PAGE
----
Science Fair Project Encyclopedia
Solar thermal energy
The major applications of solar thermal energy at present are heating swimming pools, heating water for domestic use, and space heating of buildings. For these purposes, the general practice is to use flat-plate solar energy collectors with a fixed orientation (position).
Where space heating is the main consideration, the highest efficiency with a fixed flat-plate collector is obtained if it faces toward the equator and slopes at an angle to the horizon equal to the latitude plus about 15 degrees. Solar collectors fall into two general categories: nonconcentrating and concentrating.
In the nonconcentrating type, the collector area (i.e. the area that intercepts the solar radiation) is the same as the absorber area (i.e., the area absorbing the radiation).
In concentrating collectors, the area intercepting the solar radiation is greater, sometimes hundreds of times greater, than the absorber area. Where temperatures below about 200 degrees F are sufficient, such as for space heating, flat-plate collectors of the nonconcentrating type are generally used. There are many flat-plate collector designs but generally all consist of (1) a flat-plate absorber, which intercepts and absorbs the solar energy, (2) a transparent cover(s) that allows solar energy to pass through but reduces heat loss from the absorber, (3) a heat-transport fluid (air or water) flowing through tubes to remove heat from the absorber, and (4) a heat insulating backing.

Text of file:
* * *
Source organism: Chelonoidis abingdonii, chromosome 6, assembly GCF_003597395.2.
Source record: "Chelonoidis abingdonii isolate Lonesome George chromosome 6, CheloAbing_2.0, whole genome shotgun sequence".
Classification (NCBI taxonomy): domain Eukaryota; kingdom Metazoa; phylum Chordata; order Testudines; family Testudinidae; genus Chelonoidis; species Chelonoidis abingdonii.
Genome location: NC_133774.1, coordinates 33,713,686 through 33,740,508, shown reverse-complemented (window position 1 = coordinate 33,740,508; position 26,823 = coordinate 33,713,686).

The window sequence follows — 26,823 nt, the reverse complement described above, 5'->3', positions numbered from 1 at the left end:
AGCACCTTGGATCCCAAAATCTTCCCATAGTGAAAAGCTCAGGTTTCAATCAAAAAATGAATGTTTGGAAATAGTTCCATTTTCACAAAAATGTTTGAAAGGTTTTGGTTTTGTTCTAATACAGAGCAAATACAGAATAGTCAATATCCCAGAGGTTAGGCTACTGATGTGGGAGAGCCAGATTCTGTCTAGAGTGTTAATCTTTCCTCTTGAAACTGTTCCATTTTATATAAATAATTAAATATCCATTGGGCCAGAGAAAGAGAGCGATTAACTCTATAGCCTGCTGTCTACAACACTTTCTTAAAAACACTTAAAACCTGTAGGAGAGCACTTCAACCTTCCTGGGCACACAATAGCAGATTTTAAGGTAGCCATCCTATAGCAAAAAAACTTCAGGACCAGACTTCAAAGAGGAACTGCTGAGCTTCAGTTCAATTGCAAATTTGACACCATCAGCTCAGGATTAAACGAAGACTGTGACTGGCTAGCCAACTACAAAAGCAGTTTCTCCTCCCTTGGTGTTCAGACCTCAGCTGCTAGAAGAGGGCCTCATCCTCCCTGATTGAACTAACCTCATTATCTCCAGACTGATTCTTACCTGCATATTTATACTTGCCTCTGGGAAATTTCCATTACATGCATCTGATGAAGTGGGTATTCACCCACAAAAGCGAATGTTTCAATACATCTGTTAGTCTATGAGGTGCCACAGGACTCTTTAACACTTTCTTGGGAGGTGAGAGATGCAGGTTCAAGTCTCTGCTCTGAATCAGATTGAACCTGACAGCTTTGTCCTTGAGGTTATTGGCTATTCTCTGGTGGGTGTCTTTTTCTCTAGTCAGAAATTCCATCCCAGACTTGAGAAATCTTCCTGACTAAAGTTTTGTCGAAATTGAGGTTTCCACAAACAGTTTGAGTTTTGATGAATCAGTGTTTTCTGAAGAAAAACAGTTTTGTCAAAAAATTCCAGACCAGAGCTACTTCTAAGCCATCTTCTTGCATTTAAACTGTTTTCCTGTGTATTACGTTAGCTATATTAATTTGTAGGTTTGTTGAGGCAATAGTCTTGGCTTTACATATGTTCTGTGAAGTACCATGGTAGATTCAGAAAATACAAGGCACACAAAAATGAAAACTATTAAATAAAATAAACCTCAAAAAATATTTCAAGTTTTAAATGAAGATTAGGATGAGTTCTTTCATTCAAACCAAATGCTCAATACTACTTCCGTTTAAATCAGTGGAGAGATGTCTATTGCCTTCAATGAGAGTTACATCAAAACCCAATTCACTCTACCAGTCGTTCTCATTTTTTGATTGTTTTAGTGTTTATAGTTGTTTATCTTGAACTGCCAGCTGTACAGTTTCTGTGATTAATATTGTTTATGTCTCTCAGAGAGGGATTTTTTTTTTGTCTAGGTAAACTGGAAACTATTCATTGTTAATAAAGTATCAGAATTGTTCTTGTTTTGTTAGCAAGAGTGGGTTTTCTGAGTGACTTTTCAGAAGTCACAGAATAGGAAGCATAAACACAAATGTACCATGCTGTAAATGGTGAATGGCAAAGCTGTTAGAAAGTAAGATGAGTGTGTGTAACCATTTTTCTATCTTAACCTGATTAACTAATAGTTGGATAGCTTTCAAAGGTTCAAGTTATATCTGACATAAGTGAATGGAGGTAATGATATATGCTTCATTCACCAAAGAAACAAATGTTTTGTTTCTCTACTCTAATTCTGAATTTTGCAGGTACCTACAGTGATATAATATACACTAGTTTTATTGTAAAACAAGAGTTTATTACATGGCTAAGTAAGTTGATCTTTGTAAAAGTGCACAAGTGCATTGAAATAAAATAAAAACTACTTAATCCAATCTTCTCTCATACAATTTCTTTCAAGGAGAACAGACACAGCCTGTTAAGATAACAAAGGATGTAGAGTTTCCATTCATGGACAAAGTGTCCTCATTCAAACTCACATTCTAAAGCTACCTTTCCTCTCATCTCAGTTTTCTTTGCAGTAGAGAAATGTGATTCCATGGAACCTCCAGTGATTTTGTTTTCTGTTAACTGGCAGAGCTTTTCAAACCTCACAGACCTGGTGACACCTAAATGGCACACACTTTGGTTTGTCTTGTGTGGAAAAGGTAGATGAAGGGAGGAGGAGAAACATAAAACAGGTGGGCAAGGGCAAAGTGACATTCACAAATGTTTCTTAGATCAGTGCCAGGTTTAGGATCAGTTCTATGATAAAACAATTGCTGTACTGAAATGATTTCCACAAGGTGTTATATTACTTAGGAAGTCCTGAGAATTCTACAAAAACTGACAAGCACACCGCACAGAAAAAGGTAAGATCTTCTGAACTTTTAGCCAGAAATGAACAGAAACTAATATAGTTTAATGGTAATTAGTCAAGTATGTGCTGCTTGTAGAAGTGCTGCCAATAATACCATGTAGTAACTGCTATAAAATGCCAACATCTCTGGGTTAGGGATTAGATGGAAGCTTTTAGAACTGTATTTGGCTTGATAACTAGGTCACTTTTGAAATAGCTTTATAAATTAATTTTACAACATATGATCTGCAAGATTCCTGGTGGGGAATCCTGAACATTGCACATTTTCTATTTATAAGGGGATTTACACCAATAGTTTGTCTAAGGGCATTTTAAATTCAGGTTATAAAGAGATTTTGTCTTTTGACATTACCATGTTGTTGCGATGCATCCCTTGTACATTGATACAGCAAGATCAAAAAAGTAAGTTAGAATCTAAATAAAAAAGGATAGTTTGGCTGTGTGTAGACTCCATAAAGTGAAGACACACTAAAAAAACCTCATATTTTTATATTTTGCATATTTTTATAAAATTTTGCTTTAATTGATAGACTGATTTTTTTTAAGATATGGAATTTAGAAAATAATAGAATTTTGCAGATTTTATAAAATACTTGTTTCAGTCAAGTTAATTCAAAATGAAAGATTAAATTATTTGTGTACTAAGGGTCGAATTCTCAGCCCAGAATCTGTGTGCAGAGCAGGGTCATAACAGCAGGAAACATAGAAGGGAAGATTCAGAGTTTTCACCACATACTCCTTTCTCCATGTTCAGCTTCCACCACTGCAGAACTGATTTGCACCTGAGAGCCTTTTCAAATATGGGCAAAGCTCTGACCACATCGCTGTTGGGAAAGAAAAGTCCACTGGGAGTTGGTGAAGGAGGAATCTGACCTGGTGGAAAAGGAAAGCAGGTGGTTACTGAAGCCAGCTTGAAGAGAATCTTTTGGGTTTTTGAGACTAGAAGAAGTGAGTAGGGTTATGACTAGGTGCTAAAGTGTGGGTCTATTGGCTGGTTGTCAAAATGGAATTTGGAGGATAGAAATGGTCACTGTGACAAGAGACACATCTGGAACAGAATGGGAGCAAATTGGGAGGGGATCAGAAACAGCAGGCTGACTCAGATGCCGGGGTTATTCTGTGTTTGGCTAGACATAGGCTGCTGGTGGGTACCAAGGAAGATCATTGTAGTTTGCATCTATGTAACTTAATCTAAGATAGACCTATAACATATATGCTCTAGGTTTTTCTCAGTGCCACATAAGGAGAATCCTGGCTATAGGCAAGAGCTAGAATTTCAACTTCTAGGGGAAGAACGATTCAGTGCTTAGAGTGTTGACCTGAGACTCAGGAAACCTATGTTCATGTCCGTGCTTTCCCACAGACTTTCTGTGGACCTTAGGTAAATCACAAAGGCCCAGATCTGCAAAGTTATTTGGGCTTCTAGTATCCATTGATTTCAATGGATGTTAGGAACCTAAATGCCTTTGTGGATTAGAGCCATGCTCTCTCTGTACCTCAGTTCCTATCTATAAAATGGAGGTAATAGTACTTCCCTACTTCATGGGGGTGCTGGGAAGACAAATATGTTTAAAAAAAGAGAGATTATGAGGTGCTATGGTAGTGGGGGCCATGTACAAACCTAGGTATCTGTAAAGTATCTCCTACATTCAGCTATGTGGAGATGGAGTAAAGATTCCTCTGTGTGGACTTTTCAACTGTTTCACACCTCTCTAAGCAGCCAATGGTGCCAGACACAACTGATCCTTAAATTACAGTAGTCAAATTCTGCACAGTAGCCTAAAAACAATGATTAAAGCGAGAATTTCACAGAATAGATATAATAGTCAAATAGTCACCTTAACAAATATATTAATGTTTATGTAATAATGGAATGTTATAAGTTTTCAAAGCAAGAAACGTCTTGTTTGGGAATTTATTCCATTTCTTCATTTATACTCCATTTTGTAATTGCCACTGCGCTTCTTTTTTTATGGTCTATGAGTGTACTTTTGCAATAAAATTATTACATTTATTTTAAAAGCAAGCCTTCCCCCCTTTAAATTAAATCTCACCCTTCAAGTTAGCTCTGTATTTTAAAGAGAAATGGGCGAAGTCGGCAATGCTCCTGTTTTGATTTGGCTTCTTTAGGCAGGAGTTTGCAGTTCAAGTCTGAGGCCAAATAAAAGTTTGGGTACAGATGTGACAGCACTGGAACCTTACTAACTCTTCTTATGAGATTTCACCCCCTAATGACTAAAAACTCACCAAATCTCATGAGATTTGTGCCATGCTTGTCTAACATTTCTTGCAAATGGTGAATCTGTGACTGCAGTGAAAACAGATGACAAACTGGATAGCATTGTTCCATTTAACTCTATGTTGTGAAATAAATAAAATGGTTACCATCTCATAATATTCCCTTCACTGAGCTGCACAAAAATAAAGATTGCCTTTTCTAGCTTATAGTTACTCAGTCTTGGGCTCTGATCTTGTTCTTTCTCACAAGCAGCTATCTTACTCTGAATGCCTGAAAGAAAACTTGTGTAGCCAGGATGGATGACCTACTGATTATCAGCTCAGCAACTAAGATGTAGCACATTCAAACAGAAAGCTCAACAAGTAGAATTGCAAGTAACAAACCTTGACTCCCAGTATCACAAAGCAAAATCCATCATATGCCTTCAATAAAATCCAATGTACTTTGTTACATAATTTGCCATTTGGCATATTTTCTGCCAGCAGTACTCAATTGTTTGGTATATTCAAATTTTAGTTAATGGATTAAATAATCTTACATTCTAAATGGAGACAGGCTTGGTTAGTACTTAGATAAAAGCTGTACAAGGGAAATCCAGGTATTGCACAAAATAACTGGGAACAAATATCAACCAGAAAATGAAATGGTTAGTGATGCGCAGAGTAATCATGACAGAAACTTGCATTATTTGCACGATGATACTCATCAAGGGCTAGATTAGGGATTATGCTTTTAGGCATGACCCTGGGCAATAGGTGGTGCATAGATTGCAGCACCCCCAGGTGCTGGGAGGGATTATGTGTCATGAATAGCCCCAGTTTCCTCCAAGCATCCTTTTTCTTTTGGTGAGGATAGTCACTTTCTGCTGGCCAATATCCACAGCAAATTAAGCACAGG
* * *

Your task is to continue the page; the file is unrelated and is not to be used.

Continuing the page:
Solar space heating systems can be classified as passive or active. In passive heating systems, the air is circulated past a solar heat surface(s) and through the building by convection (i.e. less dense warm air tends to rise while more dense cooler air moves downward) without the use of mechanical equipment. In active heating systems, fans and pumps are used to circulate the air or the heat absorbing fluid.
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